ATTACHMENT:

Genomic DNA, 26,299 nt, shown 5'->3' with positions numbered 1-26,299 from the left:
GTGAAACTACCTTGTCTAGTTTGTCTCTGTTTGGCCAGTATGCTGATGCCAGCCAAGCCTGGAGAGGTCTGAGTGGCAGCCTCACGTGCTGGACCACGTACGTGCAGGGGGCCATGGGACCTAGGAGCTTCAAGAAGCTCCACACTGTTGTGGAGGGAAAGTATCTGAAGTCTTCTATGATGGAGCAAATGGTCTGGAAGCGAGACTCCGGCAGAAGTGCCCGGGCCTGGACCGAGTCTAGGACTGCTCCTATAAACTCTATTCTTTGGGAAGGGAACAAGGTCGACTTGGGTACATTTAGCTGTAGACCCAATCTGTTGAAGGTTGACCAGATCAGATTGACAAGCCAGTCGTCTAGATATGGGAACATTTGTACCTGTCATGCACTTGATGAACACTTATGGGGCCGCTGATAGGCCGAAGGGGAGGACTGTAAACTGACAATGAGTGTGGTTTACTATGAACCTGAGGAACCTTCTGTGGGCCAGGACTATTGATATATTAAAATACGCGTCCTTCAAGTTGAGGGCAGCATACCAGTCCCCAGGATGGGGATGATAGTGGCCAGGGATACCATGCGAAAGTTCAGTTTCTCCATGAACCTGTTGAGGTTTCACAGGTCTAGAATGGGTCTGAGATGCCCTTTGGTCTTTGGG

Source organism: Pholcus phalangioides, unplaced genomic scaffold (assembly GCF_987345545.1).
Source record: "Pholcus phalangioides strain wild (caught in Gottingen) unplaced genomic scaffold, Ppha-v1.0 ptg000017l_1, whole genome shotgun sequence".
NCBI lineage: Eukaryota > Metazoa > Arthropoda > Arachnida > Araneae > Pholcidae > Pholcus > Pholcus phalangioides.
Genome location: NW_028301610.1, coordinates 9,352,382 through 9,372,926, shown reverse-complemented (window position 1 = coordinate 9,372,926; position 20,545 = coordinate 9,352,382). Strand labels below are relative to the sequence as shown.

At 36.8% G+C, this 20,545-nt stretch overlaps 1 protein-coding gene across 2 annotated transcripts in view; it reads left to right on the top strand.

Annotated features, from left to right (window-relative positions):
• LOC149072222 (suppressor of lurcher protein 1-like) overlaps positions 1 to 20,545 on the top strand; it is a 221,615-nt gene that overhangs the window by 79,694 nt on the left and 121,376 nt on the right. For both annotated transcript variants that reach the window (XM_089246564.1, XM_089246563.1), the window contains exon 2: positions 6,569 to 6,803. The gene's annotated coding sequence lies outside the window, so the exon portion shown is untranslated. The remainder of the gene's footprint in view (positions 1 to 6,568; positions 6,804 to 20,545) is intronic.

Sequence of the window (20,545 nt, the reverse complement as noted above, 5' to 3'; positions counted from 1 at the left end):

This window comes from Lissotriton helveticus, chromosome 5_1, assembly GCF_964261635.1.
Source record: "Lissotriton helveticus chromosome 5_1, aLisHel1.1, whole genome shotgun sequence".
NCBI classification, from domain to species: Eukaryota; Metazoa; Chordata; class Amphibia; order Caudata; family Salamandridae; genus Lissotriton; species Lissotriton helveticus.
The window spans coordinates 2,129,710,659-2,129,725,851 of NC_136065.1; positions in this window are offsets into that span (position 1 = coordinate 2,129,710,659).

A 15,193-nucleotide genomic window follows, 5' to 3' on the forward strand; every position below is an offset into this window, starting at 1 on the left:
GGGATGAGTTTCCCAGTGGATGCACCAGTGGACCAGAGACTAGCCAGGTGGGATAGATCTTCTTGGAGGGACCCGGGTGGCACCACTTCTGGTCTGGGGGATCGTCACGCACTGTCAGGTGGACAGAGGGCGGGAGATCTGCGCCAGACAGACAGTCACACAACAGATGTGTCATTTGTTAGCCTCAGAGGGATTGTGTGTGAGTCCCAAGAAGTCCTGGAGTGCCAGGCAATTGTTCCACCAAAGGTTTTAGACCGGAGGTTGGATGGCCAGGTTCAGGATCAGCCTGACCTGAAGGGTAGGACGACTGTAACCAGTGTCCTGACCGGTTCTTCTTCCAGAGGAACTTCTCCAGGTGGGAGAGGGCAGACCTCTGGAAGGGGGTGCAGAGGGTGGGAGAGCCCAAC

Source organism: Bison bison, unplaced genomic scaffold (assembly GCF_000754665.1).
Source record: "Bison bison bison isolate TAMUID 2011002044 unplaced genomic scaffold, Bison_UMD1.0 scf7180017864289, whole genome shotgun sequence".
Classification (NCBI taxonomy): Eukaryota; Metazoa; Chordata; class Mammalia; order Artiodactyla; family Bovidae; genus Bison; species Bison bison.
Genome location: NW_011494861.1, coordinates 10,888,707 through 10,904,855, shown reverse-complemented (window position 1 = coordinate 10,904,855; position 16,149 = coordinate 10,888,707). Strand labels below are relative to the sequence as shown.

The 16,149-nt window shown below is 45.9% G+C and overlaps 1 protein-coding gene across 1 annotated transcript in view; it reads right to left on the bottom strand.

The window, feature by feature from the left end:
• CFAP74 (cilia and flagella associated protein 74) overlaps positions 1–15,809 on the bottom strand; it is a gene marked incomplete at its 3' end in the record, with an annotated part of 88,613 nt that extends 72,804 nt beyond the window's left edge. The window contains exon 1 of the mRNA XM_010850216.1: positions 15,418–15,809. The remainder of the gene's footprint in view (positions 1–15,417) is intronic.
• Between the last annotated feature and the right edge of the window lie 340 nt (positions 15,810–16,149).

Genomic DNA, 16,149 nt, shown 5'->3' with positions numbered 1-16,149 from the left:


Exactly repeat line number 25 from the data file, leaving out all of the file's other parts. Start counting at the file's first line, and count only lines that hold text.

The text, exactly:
Genomic DNA, 16,149 nt, shown 5'->3' with positions numbered 1-16,149 from the left: